Key Concepts - Electoral Politics Notes | Study Social Studies (SST) Class 9 - Class 9

Class 9: Key Concepts - Electoral Politics Notes | Study Social Studies (SST) Class 9 - Class 9

The document Key Concepts - Electoral Politics Notes | Study Social Studies (SST) Class 9 - Class 9 is a part of the Class 9 Course Social Studies (SST) Class 9.
All you need of Class 9 at this link: Class 9

Elections take place regularly in any democracy. There are more than 100 countries in the world in which elections take place to choose people’s representatives. The mechanism by which people can choose their representatives at regular intervals and change them whenever they want to is called an election. 

Why Elections?

Key Concepts - Electoral Politics Notes | Study Social Studies (SST) Class 9 - Class 9

Assembly Election in Haryana 

  • Formation of New Party ‘Lok Dal’ Haryana had been ruled by Congress party since 1982. At that time, Chaudhary Devi Lal was an opposition leader. He led a movement called Nyaya Yudh (struggle for justice) and formed a new party ‘Lok Dal’.
  • Election Campaign of Devi Lal. In the election campaign of the 1987 Assembly election, Devi Lal promised voters that if his party win, he would give loans to farmers and small businessmen.
  • Voters favoured Lok Dal As people were unhappy with the existing government, they were attracted by Devi Lal’s promise. 
  • They voted in favour of Lok Dal and its partners won 76 out of 90 seats.
  • Results Announced Lok Dal won 60 seats that’s why it had a clear majority in the – Assembly. 
  • The party with a clear majority is invited by the governor to form the government. Congress got only 5 seats. 
  • As the election result was announced, the existing Chief Minister of Congress resigned.
  • Devi Lai became Chief Minister The newly elected Members of Legislative Assembly (MLAs) of Lok Dal chose Devi Lal as their leader. 
  • The Governor invited’ Devi Lal to be the new Chief Minister. After three days of the election result, he took the oath. 
  • Then his government issued a government order to give loans to small farmers, agricultural labourers and small businessmen.
  • Congress again forms Government Lok Dal ruled die state for 4 years. In the 1991 election, the party did not win people’s support. This time Congress won the election and formed the government.

Key Concepts - Electoral Politics Notes | Study Social Studies (SST) Class 9 - Class 9

Why do we need elections?

  • Elections are a democratic way of selecting representatives.
  • They ensure that the representatives rule as per the wishes of the people.
  • Elections help voters to choose representatives who will make laws for them, form the government and take major decisions.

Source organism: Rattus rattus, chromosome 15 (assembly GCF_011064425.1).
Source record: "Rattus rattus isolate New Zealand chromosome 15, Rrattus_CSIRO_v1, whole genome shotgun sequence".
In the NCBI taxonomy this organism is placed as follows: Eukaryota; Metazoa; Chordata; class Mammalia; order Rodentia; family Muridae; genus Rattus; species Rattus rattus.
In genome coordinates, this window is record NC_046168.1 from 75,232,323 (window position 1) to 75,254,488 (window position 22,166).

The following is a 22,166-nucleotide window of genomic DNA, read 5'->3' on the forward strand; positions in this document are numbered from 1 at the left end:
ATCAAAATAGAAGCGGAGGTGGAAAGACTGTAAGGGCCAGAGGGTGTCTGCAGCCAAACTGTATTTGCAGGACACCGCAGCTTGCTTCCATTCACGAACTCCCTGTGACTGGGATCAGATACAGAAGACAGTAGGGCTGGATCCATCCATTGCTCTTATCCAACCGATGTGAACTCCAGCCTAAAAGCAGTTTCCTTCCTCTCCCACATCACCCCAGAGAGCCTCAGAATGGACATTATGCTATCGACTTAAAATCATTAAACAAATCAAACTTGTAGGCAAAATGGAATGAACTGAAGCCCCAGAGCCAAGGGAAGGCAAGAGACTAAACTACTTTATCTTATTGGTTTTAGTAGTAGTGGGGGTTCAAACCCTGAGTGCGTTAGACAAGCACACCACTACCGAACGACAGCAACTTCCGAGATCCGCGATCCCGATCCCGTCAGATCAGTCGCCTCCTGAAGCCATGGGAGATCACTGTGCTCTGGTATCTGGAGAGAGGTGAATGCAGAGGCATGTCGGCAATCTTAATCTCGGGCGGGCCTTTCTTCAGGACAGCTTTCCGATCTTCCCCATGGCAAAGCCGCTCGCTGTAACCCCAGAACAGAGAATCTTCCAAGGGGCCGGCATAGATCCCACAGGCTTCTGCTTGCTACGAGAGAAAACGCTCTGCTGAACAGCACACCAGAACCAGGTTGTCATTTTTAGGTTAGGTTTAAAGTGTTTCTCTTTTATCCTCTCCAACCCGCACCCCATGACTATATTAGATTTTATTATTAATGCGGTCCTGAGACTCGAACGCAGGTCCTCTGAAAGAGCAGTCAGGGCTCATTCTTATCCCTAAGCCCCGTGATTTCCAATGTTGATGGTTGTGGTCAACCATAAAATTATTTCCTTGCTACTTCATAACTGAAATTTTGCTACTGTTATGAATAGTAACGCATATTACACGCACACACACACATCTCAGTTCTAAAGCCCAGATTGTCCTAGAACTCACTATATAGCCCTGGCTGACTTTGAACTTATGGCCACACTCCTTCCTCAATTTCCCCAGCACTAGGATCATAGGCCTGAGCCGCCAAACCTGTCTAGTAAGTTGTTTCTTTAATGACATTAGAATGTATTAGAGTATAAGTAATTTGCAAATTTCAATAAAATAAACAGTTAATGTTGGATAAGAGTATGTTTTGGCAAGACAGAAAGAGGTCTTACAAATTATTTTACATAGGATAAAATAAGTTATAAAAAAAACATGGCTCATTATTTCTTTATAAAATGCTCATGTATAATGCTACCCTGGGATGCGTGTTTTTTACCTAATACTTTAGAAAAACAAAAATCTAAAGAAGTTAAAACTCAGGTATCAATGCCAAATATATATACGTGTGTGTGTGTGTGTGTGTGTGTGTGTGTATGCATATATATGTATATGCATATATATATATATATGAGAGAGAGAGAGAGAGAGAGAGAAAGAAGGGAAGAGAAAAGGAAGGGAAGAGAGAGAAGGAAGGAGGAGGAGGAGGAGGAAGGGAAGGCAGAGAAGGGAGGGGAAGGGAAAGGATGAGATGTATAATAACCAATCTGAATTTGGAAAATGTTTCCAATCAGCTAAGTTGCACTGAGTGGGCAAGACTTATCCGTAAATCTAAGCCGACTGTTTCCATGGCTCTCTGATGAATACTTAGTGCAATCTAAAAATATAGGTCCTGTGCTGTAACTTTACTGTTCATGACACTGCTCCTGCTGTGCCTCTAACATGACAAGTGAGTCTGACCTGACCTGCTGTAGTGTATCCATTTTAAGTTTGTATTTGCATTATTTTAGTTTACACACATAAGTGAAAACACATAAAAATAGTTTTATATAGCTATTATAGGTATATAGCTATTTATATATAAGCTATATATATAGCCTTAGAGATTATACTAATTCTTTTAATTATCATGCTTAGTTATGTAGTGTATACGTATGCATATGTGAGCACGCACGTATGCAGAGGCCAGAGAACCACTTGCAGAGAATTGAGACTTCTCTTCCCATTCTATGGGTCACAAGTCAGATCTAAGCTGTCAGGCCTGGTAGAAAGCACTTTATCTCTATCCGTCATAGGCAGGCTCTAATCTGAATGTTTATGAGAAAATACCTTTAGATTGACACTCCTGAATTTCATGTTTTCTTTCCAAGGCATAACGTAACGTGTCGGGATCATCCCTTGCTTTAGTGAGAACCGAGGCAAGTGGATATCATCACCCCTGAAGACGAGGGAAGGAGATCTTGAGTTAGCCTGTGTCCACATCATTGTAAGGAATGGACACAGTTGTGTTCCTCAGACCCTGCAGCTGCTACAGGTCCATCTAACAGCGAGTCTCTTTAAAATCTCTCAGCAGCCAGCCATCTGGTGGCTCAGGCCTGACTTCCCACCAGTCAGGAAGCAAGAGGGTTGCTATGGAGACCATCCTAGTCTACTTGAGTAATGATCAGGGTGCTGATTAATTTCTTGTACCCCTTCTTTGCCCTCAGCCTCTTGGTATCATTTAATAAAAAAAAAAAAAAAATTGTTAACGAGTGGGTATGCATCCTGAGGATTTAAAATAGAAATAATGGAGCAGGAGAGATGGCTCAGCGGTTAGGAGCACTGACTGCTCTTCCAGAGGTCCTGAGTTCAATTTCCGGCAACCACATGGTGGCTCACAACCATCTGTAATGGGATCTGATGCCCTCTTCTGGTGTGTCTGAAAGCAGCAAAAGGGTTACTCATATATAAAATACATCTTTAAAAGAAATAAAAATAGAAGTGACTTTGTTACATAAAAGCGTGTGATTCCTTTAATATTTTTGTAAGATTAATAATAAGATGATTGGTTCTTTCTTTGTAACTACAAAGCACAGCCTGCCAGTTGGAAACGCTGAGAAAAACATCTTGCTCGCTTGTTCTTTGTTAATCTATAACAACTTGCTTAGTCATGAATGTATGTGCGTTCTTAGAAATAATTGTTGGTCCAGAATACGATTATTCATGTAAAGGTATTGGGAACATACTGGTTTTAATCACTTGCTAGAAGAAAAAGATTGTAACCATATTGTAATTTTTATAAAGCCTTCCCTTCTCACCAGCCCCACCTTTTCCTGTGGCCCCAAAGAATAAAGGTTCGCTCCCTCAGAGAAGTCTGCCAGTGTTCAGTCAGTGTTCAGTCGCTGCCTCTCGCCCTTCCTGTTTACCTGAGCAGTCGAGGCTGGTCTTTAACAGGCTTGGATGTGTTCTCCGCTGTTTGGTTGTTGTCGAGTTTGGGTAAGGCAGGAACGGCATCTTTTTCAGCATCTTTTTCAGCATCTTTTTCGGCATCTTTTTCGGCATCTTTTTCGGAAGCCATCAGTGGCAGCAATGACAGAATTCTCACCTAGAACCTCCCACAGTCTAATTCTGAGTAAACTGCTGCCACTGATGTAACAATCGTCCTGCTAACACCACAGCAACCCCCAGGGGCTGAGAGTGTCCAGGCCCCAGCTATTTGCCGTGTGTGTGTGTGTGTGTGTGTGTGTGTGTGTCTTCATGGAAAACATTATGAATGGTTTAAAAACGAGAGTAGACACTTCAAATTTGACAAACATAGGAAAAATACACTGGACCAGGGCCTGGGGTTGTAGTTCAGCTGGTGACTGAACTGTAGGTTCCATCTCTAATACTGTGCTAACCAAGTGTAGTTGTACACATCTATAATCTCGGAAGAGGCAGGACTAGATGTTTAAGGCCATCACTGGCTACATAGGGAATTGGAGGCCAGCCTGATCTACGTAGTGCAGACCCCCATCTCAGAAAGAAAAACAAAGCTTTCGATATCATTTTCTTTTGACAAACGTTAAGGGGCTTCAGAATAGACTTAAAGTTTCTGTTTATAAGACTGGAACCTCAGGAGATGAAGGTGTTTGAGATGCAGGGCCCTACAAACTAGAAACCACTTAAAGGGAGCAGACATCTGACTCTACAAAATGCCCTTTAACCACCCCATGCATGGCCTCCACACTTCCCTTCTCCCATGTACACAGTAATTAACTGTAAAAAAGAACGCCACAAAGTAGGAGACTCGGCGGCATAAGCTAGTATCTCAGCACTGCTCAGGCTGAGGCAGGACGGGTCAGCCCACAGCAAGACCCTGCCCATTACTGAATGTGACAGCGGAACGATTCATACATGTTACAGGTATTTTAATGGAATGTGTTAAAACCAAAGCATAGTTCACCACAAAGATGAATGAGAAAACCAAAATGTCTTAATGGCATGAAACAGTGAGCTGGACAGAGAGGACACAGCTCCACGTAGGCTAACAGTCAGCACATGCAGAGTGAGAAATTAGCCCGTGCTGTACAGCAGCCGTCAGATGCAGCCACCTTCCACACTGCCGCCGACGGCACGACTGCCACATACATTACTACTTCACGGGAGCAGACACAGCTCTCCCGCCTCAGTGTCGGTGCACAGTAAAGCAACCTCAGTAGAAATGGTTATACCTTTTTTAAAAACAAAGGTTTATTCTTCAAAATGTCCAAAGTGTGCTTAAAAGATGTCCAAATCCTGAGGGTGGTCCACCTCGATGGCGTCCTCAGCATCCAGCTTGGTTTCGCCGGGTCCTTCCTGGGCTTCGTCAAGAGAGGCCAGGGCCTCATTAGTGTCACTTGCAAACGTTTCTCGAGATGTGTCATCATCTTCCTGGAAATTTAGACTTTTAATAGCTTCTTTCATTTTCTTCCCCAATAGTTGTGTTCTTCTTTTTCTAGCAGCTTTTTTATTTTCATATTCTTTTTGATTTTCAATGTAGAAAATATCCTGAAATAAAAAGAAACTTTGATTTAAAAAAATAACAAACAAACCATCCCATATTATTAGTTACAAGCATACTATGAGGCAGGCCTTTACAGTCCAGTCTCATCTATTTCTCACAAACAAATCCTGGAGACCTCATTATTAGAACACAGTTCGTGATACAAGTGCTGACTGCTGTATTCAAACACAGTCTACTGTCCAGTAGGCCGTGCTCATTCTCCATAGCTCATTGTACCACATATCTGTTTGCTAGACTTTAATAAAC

• The voters can choose the party whose policies will guide the government and lawmaking.
  • Thus election is a mechanism by which people can choose their representatives at regular intervals and change them if they wish to.

What Makes an Election Democratic? 

Key Concepts - Electoral Politics Notes | Study Social Studies (SST) Class 9 - Class 9

  • Everyone should be able to choose, i.e. everyone should have one vote and every vote should have equal value, Universal Adult Franchise.
  • There should be parties and candidates to choose from, freedom to contest and a wide choice for people.
  • Elections must be held at regular intervals.
  • Candidates preferred by the people should be elected.
  • Elections should be held in a fair and free atmosphere to be democratic.

Is it good to have Political Competition?

Demerits

  • Creates a sense of disunity and ‘party politics’.
  • Parties level allegations against each other of using dirty tricks to win elections.
  • Long-term policies cannot be formulated.
  • Good people do not enter politics.

Merits

  • Elections are good because they force the ruling party to perform. 
  • The government is aware that it will be voted out of power if it does not perform as the people expected.
  • It forces parties and leaders to perform, so competition is good.

What is our system of Elections? 

Election Procedure in IndiaElection Procedure in India

  • Firstly a voters list is compiled.
  • Then the election date is announced.
  • The country is divided into constituencies for the purpose of elections.
  • The voters have to elect one representative for the Lok Sabha from each constituency (Lok Sabha has 543 constituencies), called Members of Parliament. The constituencies are formed based on population.
  • Similarly, each state is divided into constituencies and a specific number of members called Members of the Legislative Assembly are elected.
  • The dates of General Elections are announced.
  • Each party declares its Manifesto and prepares a list of nominations.

Electoral Constituencies

  • India follows an area-based system of representation. For this purpose, the country is divided into different areas for the purposes of elections. These are called electoral constituencies.